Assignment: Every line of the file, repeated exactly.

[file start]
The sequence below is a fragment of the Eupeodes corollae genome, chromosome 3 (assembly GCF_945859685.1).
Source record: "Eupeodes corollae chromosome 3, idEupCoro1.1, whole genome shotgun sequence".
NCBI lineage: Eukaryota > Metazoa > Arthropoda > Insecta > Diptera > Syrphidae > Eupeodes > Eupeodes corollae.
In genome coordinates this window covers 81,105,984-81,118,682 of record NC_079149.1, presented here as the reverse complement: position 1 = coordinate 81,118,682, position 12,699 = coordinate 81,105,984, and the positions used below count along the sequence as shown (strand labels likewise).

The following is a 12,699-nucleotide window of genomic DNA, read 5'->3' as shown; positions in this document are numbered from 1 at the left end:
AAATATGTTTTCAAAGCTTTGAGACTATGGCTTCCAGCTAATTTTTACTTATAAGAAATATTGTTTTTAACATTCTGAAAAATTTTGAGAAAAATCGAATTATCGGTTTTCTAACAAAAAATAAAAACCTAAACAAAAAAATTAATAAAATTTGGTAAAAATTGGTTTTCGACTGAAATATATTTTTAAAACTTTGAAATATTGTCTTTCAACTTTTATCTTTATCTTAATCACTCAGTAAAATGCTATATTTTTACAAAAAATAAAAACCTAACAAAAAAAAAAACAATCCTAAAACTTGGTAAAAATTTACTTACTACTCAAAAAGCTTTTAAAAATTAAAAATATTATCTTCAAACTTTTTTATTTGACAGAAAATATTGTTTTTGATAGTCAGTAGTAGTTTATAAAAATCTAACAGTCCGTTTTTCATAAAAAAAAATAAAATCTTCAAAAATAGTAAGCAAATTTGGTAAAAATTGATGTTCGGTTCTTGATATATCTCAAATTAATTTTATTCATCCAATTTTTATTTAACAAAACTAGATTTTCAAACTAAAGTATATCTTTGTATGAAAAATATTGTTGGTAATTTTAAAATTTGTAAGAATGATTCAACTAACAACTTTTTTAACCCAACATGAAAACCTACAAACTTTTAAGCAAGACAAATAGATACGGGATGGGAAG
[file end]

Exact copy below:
The sequence below is a fragment of the Eupeodes corollae genome, chromosome 3 (assembly GCF_945859685.1).
Source record: "Eupeodes corollae chromosome 3, idEupCoro1.1, whole genome shotgun sequence".
NCBI lineage: Eukaryota > Metazoa > Arthropoda > Insecta > Diptera > Syrphidae > Eupeodes > Eupeodes corollae.
In genome coordinates this window covers 81,105,984-81,118,682 of record NC_079149.1, presented here as the reverse complement: position 1 = coordinate 81,118,682, position 12,699 = coordinate 81,105,984, and the positions used below count along the sequence as shown (strand labels likewise).

The following is a 12,699-nucleotide window of genomic DNA, read 5'->3' as shown; positions in this document are numbered from 1 at the left end:
AAATATGTTTTCAAAGCTTTGAGACTATGGCTTCCAGCTAATTTTTACTTATAAGAAATATTGTTTTTAACATTCTGAAAAATTTTGAGAAAAATCGAATTATCGGTTTTCTAACAAAAAATAAAAACCTAAACAAAAAAATTAATAAAATTTGGTAAAAATTGGTTTTCGACTGAAATATATTTTTAAAACTTTGAAATATTGTCTTTCAACTTTTATCTTTATCTTAATCACTCAGTAAAATGCTATATTTTTACAAAAAATAAAAACCTAACAAAAAAAAAAACAATCCTAAAACTTGGTAAAAATTTACTTACTACTCAAAAAGCTTTTAAAAATTAAAAATATTATCTTCAAACTTTTTTATTTGACAGAAAATATTGTTTTTGATAGTCAGTAGTAGTTTATAAAAATCTAACAGTCCGTTTTTCATAAAAAAAAATAAAATCTTCAAAAATAGTAAGCAAATTTGGTAAAAATTGATGTTCGGTTCTTGATATATCTCAAATTAATTTTATTCATCCAATTTTTATTTAACAAAACTAGATTTTCAAACTAAAGTATATCTTTGTATGAAAAATATTGTTGGTAATTTTAAAATTTGTAAGAATGATTCAACTAACAACTTTTTTAACCCAACATGAAAACCTACAAACTTTTAAGCAAGACAAATAGATACGGGATGGGAAG